Climbers Help Protect Methow Headwaters and Mountains to Sound Greenway

Access Fund celebrates the role that climbers played in getting the Methow Headwaters Protection Act and Mountains to Sound Greenway National Heritage Area Act through Congress. These two critical conservation bills were included in the Natural Resources Management Act, which is now on its way to the White House to be signed into law.

Photo courtesy of © Jonathan Vickers

The Methow Headwaters is home to some of the most outstanding climbing and mountaineering in Washington state, including the sport climbs up the Chewack River, the massive multi-pitch climbing on the Goat Wall, alpine rock climbing and glacier mountaineering around the Silver Star Massif, cragging near Robinson Creek, and mountaineering and long alpine rock climbs along the Pacific Crest Trail.

In 2014, this spectacular region of Washington was threatened when a mining company filed for permits to conduct exploratory drilling for copper on Goat Peak at the north end of the Methow Valley. A large-scale mine would devastate the upper Methow region.

In response, Access Fund joined the Methow Headwaters Campaign—a coalition of local businesses, community members, non-profit partners, and elected officials—to advocate for the Methow Headwaters Protection Act. This legislation is now poised to be signed into law, and it will permanently withdraw 340,000 acres of National Forest lands in and around the Methow Headwaters and prevent future mining, including the prospect of a large-scale copper mine on Goat Peak.

The good news doesn’t end with Methow Headwaters Protection Act. The historic public lands package also officially designates the Mountains to Sound Greenway, an outdoor paradise for rock climbing, as a National Heritage Area, protecting this phenomenal landscape and enhancing recreation opportunities. The Mountains to Sound Greenway is also home to 1,600 miles of trails, excellent whitewater paddling, backcountry skiing and snowshoeing, and mountain biking.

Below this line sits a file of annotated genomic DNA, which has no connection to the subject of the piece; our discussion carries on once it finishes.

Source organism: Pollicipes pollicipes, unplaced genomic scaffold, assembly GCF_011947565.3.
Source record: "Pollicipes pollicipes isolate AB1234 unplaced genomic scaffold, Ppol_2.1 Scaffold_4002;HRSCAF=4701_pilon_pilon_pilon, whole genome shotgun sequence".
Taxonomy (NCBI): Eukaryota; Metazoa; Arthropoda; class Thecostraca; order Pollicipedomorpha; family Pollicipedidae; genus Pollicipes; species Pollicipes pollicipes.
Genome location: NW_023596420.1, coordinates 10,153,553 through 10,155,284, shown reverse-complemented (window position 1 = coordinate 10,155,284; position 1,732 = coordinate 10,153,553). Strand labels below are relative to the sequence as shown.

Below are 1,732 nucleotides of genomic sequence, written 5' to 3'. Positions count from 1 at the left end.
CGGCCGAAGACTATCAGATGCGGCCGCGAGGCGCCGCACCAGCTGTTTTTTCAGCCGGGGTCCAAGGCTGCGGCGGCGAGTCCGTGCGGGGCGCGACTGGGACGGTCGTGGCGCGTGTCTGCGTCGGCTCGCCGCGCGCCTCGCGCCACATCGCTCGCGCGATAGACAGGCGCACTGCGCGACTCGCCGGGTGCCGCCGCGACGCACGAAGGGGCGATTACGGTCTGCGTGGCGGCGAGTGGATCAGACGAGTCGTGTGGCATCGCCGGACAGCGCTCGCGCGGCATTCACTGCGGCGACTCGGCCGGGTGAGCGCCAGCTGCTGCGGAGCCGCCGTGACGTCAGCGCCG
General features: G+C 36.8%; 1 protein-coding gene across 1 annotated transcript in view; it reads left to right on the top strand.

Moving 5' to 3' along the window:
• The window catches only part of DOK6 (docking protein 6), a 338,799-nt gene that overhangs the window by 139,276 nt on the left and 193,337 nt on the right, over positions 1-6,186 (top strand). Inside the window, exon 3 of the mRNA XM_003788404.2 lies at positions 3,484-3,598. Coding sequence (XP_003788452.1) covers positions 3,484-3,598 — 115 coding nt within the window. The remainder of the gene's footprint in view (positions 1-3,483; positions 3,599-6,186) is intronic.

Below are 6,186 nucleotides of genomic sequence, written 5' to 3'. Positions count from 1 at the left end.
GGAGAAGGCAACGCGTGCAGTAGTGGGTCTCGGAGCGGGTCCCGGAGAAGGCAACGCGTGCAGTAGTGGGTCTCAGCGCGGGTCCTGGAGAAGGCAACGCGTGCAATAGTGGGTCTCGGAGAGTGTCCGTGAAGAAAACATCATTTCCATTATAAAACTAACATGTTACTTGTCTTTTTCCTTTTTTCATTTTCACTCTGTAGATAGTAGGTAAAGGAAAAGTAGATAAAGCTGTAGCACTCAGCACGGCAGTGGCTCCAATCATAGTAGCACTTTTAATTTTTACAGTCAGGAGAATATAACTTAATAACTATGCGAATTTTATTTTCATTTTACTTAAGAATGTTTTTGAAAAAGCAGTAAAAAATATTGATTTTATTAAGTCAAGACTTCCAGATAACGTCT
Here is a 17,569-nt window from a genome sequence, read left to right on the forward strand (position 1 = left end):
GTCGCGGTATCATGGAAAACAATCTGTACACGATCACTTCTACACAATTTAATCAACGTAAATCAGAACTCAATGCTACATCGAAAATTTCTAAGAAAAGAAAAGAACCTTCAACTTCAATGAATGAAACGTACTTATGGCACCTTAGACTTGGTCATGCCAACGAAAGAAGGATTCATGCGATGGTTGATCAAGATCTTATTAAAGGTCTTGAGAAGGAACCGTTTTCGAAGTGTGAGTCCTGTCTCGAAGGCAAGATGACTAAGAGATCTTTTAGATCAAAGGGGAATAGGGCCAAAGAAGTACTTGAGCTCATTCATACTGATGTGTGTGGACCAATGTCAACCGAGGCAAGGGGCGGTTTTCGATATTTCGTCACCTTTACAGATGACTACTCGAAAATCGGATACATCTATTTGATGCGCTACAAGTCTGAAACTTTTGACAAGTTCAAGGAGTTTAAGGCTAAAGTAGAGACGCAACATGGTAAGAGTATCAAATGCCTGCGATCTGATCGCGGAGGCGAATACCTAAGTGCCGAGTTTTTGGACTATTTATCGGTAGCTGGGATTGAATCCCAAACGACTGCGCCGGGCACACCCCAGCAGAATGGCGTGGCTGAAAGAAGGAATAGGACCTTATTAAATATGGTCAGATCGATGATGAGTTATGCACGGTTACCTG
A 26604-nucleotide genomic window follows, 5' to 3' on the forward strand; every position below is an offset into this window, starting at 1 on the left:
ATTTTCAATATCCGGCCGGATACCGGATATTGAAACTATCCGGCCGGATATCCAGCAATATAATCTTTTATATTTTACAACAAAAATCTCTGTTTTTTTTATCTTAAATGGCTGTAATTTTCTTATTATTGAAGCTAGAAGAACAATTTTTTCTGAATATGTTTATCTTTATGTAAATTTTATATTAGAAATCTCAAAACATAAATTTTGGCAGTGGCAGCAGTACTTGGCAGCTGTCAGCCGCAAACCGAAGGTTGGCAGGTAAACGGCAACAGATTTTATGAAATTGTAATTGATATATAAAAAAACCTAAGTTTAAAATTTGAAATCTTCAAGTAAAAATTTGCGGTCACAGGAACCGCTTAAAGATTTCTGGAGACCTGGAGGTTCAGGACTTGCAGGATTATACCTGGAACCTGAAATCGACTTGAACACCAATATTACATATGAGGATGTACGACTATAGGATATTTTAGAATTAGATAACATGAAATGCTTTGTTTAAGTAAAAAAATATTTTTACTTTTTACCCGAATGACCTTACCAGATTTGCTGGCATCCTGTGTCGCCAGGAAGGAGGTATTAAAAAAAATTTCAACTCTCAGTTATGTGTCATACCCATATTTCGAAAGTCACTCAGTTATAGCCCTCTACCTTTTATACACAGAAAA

Access Fund and its Washington Outdoor Alliance partners brought together the combined voices of the climbing, hiking, paddling, and mountain biking communities to support the Mountains to Sound Greenway designation.

“This National Heritage Area designation will create a framework that will help Access Fund and our partners conserve the climbing environment along the Greenway,” says Joe Sambataro, Northwest Regional Director with Access Fund.

The Natural Resources Management Act also includes national victories for climbers, including permanent reauthorization of the Land and Water Conservation Fund (LWCF), which has been used to acquire and protect 12 climbing areas across the country. The Emery County Public Land Management Act also passed, protecting climbing at San Rafael Swell in Utah, creating nearly 700,000 acres of Wilderness, and setting a strong precedent for the protection of Wilderness climbing across the country.

“Access Fund would like to sincerely thank Senator Maria Cantwell for tirelessly championing these efforts here in Washington and across the nation, as well as Senator Patty Murray for her continuous support of LWCF and public lands,” says Access Fund Board President Jonah Harrison. “The wave of bipartisan leadership from all 12 Washington state congressional members helped get this bill through Congress.”

Access Fund would also like to extend a heartfelt thanks to its members and the climbing advocacy community for rallying behind the public lands package. Access Fund members wrote nearly 10,000 letters to Congress to show their support, and they were critical in passing this historic public lands package. Northwest climbers alone wrote nearly 1,500 letters in support of Methow Headwaters and the Mountains to Sound Greenway.

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